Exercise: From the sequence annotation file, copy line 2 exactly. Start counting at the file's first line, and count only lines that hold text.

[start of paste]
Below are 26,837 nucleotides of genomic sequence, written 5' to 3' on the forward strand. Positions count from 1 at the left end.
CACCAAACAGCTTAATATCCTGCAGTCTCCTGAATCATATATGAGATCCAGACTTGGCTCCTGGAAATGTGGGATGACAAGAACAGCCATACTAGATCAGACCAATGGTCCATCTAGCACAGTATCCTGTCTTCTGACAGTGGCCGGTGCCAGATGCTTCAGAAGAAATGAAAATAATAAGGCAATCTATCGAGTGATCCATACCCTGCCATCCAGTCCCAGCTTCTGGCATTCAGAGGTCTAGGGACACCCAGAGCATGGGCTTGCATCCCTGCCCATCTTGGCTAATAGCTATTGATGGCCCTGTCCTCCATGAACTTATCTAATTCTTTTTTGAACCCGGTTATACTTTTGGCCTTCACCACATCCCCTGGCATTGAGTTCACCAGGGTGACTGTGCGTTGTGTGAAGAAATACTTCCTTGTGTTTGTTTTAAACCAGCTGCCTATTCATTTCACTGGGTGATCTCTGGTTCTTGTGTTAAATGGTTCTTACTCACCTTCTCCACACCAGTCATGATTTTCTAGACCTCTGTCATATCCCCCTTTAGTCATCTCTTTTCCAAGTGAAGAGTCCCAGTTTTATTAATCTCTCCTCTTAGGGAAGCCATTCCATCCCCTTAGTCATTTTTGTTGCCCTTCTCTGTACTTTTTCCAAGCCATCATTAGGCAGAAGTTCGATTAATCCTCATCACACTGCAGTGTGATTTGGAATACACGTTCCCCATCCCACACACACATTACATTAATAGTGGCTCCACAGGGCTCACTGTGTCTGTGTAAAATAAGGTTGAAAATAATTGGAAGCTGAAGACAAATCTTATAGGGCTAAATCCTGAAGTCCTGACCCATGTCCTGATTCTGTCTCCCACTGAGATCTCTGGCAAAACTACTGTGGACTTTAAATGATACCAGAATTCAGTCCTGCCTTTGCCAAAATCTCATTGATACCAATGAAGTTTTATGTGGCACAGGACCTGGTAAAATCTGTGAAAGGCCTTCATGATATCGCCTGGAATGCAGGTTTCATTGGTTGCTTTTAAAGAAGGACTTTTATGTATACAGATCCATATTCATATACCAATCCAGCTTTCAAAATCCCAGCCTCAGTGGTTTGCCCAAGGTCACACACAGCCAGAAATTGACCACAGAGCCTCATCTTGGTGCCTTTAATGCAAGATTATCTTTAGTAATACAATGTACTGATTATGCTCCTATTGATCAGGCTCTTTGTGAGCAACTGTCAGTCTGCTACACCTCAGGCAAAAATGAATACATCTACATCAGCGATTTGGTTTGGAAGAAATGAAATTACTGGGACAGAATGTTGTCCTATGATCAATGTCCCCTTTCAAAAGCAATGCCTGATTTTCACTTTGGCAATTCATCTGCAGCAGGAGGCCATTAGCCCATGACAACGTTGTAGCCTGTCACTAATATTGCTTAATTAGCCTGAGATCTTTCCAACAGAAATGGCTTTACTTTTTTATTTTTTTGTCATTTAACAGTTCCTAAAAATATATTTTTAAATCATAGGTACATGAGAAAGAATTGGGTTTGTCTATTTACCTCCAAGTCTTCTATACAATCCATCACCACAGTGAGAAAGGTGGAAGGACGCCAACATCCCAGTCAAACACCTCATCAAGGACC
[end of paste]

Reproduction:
CACCAAACAGCTTAATATCCTGCAGTCTCCTGAATCATATATGAGATCCAGACTTGGCTCCTGGAAATGTGGGATGACAAGAACAGCCATACTAGATCAGACCAATGGTCCATCTAGCACAGTATCCTGTCTTCTGACAGTGGCCGGTGCCAGATGCTTCAGAAGAAATGAAAATAATAAGGCAATCTATCGAGTGATCCATACCCTGCCATCCAGTCCCAGCTTCTGGCATTCAGAGGTCTAGGGACACCCAGAGCATGGGCTTGCATCCCTGCCCATCTTGGCTAATAGCTATTGATGGCCCTGTCCTCCATGAACTTATCTAATTCTTTTTTGAACCCGGTTATACTTTTGGCCTTCACCACATCCCCTGGCATTGAGTTCACCAGGGTGACTGTGCGTTGTGTGAAGAAATACTTCCTTGTGTTTGTTTTAAACCAGCTGCCTATTCATTTCACTGGGTGATCTCTGGTTCTTGTGTTAAATGGTTCTTACTCACCTTCTCCACACCAGTCATGATTTTCTAGACCTCTGTCATATCCCCCTTTAGTCATCTCTTTTCCAAGTGAAGAGTCCCAGTTTTATTAATCTCTCCTCTTAGGGAAGCCATTCCATCCCCTTAGTCATTTTTGTTGCCCTTCTCTGTACTTTTTCCAAGCCATCATTAGGCAGAAGTTCGATTAATCCTCATCACACTGCAGTGTGATTTGGAATACACGTTCCCCATCCCACACACACATTACATTAATAGTGGCTCCACAGGGCTCACTGTGTCTGTGTAAAATAAGGTTGAAAATAATTGGAAGCTGAAGACAAATCTTATAGGGCTAAATCCTGAAGTCCTGACCCATGTCCTGATTCTGTCTCCCACTGAGATCTCTGGCAAAACTACTGTGGACTTTAAATGATACCAGAATTCAGTCCTGCCTTTGCCAAAATCTCATTGATACCAATGAAGTTTTATGTGGCACAGGACCTGGTAAAATCTGTGAAAGGCCTTCATGATATCGCCTGGAATGCAGGTTTCATTGGTTGCTTTTAAAGAAGGACTTTTATGTATACAGATCCATATTCATATACCAATCCAGCTTTCAAAATCCCAGCCTCAGTGGTTTGCCCAAGGTCACACACAGCCAGAAATTGACCACAGAGCCTCATCTTGGTGCCTTTAATGCAAGATTATCTTTAGTAATACAATGTACTGATTATGCTCCTATTGATCAGGCTCTTTGTGAGCAACTGTCAGTCTGCTACACCTCAGGCAAAAATGAATACATCTACATCAGCGATTTGGTTTGGAAGAAATGAAATTACTGGGACAGAATGTTGTCCTATGATCAATGTCCCCTTTCAAAAGCAATGCCTGATTTTCACTTTGGCAATTCATCTGCAGCAGGAGGCCATTAGCCCATGACAACGTTGTAGCCTGTCACTAATATTGCTTAATTAGCCTGAGATCTTTCCAACAGAAATGGCTTTACTTTTTTATTTTTTTGTCATTTAACAGTTCCTAAAAATATATTTTTAAATCATAGGTACATGAGAAAGAATTGGGTTTGTCTATTTACCTCCAAGTCTTCTATACAATCCATCACCACAGTGAGAAAGGTGGAAGGACGCCAACATCCCAGTCAAACACCTCATCAAGGACC